You are here

New tariffs to test the strength of US consumers

More than 3,200 categories of Chinese goodsare targeted for the new tariff starting Sunday, barring a last-minute flinch by President Donald Trump.

[NEW YORK] Sausages, ketchup and mustard, plastic plates - all essential ingredients for Americans tending to their grills this Labour Day weekend. Soon they'll be 15 per cent more expensive to import from China.

The picnic products are just a sampling of the more than 3,200 categories of Chinese goods targeted for the new tariff starting Sunday, barring a last-minute flinch by President Donald Trump. It's the next escalation of a trade war between Washington and Beijing that will add import taxes on about US$112 billion in Chinese imports, including many consumer food items, household goods and apparel. It'll also be a good stress test of the strongest pillar of the US economy at the moment: consumers.

In the days leading up to the next wave of US levies, China is calling for calm and more talks. Meanwhile, Mr Trump's getting an earful from a wider circle of critics closer to home.

Turning up his already loud megaphone this week was Thomas Donohue, chief executive officer of the US Chamber of Commerce. The head of the largest lobbying group for American businesses called for ceasefire and a return to talks.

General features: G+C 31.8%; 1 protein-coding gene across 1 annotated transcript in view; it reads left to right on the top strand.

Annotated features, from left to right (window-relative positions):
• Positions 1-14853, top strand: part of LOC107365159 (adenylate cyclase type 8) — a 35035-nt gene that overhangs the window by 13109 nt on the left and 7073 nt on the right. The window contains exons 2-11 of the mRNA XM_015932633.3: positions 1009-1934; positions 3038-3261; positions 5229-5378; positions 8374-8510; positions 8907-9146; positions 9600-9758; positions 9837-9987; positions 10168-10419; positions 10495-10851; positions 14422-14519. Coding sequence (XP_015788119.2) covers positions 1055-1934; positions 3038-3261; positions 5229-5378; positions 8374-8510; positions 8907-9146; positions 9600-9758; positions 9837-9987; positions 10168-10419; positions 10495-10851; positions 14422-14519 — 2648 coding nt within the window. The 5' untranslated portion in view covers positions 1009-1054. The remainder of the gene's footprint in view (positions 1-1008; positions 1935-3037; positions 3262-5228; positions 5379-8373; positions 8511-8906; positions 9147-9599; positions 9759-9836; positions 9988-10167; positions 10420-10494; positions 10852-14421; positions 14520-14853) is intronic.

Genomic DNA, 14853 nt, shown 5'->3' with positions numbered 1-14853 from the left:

Market voices on:

A large majority of the American companies that are members of the US-China Business Council said they're committed to China over the long term and don't plan to leave, according to a survey the group released Thursday.

A coalition of more than 150 trade associations is making a last-ditch plea to postpone duties on other goods that take effect Sunday, saying they "come at the worst possible time" and that holiday purchases will still be affected.

There's always a chance the two sides could see the potential fallout as too great a risk to take and declare a truce before Saturday ends. As for Mr Trump, he's planning to monitor a hurricane bound for Florida for part of this weekend at Camp David, the woodsy presidential getaway just north of Washington that's also a prime location to meet with advisers and maybe talk trade strategy over a summer holiday cookout.